The existing kitchen of this Guelph, ON home was built on what had been the pigsty of the original farm, which resulted in several surprises along the way. Dated, with various layers of wood tones, this kitchen did not reflect the simple, functional needs of the homeowners or provide a space to show off their prized travel mementos.
Mike and Aileen Brown of Paragon Kitchens in Guelph, ON were faced with many challenges while remodeling the 100-year-old kitchen. Midway through the renovation, hidden within a wall, they discovered a beam that cut the room in half, along with an original rough stone wall. The designers and contractor needed to not only incorporate both elements into the overall design, but had to figure out how to vent the range hood through approximately 10″-thick rubble foundation walls and how to heat the kitchen without air ducts.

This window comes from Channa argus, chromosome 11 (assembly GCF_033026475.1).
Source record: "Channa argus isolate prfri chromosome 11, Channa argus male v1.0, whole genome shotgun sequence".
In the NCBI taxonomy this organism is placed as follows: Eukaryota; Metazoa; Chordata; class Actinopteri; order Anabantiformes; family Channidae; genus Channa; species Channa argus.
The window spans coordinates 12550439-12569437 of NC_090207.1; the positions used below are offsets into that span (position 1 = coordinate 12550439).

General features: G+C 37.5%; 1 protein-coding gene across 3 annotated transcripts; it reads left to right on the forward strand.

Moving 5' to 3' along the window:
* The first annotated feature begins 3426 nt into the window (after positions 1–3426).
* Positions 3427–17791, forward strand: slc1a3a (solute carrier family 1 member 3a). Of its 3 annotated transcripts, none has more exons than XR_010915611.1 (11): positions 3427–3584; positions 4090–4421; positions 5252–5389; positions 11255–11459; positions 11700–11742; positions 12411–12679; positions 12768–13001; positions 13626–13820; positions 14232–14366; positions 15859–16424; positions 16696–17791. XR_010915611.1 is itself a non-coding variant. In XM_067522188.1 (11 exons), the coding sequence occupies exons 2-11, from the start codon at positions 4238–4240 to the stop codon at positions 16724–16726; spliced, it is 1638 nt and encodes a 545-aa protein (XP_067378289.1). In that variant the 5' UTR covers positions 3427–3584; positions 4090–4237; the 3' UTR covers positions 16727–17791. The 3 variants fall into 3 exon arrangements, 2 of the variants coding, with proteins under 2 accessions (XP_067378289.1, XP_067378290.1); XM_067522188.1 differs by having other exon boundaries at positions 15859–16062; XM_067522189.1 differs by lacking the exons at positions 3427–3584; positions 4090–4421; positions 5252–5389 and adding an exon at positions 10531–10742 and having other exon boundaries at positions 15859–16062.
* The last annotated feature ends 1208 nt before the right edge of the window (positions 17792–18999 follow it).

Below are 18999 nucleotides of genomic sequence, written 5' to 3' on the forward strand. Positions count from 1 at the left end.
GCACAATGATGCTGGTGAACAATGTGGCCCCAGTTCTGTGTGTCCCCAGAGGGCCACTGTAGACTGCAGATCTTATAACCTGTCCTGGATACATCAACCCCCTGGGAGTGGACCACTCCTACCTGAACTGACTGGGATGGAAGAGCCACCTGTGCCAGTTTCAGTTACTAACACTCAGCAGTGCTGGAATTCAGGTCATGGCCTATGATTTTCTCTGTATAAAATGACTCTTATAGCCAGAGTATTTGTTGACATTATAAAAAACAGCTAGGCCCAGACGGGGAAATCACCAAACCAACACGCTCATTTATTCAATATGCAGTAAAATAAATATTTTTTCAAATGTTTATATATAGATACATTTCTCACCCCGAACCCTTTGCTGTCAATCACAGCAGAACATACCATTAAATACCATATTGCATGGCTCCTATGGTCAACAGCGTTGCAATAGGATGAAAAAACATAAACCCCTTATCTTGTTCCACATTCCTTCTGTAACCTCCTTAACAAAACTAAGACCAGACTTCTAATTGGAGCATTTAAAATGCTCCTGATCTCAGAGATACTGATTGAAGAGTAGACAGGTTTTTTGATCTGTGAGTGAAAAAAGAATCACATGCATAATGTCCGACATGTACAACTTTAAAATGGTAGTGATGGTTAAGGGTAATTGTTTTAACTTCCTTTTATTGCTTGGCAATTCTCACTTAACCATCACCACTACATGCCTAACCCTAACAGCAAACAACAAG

The original stone wall, made of natural materials from the surrounding farmland, became a strong focal point in the kitchen, and helped with the stylistic challenges of encompassing both the homeowners’ simple, practical aesthetics and the rustic charm of the entire home. The contractors re-pointed the stone while the cabinet installer scribed around every crevice of the wall, which provided a seamless look. In order to minimize the appearance of the invasive overhead beam, the Browns designed a fully built-in refrigerator whose height could be accommodated by the beam, surrounding it with cabinet paneling. The designers left the overall cabinet design minimal with touches of rustic industrial to offer a counterpoint to all of the rustic farmhouse elements. Cement-look tile provided another industrial element and was juxtaposed with the quartz countertops.